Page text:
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Chemistry, Materials & Packaging
Carbios Announces Milestone in Controlled Biodegradation Process for Disposable Soft Plastics

Carbios, a French green chemistry company specializing in technologies enabling the recovery of plastic waste and the production of bio-polymers, has announced a significant step forward in the development of its controlled biodegradation process for disposable soft plastics.

With its new process, Carbios says it obtained completely biodegradable plastic material in domestic conditions. The material, comprised of an oil-based polymer and an enzyme, loses 50 percent of its mass in 15 days and completely biodegrades in less than three months, making Carbios’ technology an effective potential industrial answer to legal concerns around how to better control the end of life of disposable and short-life plastics.

At the end of 2013, Carbios managed to preserve catalytic activity of enzymes after adding them to plastic material and exposing them to temperatures as high as 338°F to its composition. This week’s milestone allows Carbios to consider commercial applications on a global scale for this material, including in the agricultural sector, particularly for mulching films, and in the packaging industry, especially for disposable food.

"We are proud of this new breakthrough, which emphasizes the synergy between Carbios and our academic partners as well as the efficiency of our approach and which will bring us one step closer to an industrialized process. This significant advance shows that we can envision an expansion of Ségolène Royal's amendment1, without jeopardizing France's environmental goals or the plastics industry's ambitions," concluded Jean-Claude Lumaret, CEO of Carbios.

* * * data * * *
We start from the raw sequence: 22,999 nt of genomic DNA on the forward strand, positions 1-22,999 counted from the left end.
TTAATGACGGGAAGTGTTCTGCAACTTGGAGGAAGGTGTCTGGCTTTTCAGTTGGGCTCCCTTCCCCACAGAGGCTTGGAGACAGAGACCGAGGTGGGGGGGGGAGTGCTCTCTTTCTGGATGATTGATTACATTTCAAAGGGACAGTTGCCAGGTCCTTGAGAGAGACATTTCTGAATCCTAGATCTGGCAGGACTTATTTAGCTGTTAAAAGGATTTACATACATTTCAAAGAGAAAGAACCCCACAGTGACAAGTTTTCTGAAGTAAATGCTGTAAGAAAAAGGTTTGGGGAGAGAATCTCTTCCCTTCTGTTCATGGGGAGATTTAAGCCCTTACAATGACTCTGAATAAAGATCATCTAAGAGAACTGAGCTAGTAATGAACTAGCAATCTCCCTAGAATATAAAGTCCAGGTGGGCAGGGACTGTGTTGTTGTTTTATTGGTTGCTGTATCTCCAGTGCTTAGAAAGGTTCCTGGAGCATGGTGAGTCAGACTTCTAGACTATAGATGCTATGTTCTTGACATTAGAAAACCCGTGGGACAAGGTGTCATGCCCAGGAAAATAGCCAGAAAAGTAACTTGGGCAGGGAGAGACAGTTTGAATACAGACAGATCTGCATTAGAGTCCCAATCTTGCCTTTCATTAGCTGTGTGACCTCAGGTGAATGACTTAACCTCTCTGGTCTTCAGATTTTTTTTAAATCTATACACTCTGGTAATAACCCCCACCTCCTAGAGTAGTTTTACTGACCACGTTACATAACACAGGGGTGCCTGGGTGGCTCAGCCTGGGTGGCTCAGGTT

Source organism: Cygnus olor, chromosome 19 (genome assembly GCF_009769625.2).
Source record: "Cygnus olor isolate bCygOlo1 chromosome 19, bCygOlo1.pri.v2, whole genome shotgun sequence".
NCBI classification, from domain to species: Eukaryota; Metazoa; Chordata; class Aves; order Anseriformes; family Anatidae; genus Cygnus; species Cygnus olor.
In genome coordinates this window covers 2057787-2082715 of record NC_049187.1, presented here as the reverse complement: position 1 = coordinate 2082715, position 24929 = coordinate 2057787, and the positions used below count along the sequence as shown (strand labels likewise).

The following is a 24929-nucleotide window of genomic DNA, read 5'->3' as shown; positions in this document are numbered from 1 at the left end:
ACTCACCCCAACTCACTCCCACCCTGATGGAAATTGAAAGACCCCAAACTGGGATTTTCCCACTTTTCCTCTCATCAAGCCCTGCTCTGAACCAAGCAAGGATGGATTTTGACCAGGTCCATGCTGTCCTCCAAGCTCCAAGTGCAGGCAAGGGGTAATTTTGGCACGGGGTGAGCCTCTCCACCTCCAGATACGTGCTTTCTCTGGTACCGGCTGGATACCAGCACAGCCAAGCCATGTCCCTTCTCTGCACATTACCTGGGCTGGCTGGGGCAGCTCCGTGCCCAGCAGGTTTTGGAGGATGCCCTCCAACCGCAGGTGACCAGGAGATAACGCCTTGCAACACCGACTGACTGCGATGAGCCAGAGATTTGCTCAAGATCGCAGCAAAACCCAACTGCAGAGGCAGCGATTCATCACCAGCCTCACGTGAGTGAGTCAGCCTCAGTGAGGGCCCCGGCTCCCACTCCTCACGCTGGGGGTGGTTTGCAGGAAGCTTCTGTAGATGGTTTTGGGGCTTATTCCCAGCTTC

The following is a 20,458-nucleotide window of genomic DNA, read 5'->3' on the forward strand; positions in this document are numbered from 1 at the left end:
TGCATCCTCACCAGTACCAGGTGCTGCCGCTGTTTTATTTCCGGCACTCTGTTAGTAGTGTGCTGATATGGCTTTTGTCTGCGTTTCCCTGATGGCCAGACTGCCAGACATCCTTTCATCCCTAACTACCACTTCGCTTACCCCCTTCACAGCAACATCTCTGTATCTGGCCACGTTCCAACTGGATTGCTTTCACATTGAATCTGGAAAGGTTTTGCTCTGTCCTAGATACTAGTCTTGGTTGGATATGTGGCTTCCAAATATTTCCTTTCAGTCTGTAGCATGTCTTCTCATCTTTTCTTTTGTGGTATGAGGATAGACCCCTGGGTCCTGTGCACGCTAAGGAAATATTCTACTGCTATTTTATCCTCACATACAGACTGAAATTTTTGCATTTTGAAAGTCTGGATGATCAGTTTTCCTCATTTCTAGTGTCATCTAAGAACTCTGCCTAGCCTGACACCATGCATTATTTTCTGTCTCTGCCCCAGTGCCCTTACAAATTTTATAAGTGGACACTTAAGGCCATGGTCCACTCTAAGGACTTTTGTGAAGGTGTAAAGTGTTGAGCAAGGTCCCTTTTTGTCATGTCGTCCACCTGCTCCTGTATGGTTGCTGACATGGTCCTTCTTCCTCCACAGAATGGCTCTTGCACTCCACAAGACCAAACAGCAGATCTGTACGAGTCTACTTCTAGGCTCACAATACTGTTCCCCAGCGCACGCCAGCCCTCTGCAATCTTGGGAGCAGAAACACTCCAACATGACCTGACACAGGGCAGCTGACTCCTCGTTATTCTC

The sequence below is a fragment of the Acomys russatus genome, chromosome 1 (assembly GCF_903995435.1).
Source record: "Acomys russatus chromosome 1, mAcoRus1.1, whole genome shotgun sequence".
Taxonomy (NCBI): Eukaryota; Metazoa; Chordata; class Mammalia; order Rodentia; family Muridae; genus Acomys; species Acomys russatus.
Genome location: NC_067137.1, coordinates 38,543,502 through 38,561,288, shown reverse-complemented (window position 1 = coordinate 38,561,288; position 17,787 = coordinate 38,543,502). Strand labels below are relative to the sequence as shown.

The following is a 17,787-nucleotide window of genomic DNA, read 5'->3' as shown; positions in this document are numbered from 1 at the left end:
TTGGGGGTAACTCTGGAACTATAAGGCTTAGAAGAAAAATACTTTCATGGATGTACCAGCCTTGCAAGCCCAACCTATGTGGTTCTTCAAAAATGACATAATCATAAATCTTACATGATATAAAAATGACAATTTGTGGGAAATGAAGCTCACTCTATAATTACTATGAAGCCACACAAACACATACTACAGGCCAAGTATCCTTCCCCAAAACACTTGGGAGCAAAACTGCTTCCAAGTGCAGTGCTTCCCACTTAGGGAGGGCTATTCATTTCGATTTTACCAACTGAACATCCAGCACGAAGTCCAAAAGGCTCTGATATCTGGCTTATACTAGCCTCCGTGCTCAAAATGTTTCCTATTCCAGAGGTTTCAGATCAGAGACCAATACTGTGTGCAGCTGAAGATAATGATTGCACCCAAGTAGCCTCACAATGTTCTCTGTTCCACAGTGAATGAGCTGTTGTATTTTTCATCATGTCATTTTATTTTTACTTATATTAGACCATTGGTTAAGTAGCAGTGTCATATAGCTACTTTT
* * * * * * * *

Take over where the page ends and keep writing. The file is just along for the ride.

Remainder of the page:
With the support of its longtime partner VALAGRO, Carbios says it will draw on this success and continue to develop its controlled biodegradation process for disposable soft plastics.

The variety and viability of biodegradable plastics continue to grow, representing potential solutions to the proliferation of plastic waste around the world:

  • In October, Italian biotech firm Bio-on announced it has developed a bioplastic called PHA (Polyhydroxyalkanoate), made from agricultural processing waste materials, which is 100 percent biodegradable in water and soil and can be used as a substrate for electric circuits. When combined with suitable nanofillers, the polymer can act as an electricity conductor, with the potential of replacing plastics in most electronics. The company says the use of PHAs can help put a dent in the 50 million tons of waste produced worldwide every year from discarded smartphones, tablets, computers and other electronics.
  • Also in October, BASF announced a partnership with Heritage Plastics, Inc to bring production of its ecovio® compostable bioplastic products, previously only produced in Europe, to North America. BASF’s ecovio products contain renewable, biobased materials; are certified compostable worldwide; and thus far have been used in plastic films such as organic waste bags, dual-use bags (first for shopping, then for organic waste) and agricultural films, as well as compostable packaging solutions such as paper-lamination, shrink films, foam packaging and injection-molding products.
  • And earlier this month, UK specialty paper and advanced materials manufacturer James Cropper PLC unveiled a 100 percent renewable, biodegradable alternative to plastic that the company says can carry the weight of an adult and be composted within 100 days. Developed in partnership with Södra, a Swedish forestry cooperative, DuraPulp is a bio-composite material that consists of specially selected pulp and a renewable biopolymer. After additional processing, the two components take on special properties, such as moisture resistance, strength and rigidity, and can be suitable for a variety of applications.

**1**Promoted by Ségolène Royal, France’s Minister of Ecology, Sustainable Development and Energy, an amendment was recently added to the biodiversity bill currently under review by the French Parliament to ban from supermarkets single-use plastic bags that are not home compostable and ​not entirely or partially made of bio-based materials, beginning January 1st, 2016. While Carbios supports this new measure, which is consistent with its strategy, the company would like the amendment to adopt a more holistic approach and expand its aim to include all types of biodegradable plastic materials, and not just bio-based ones.


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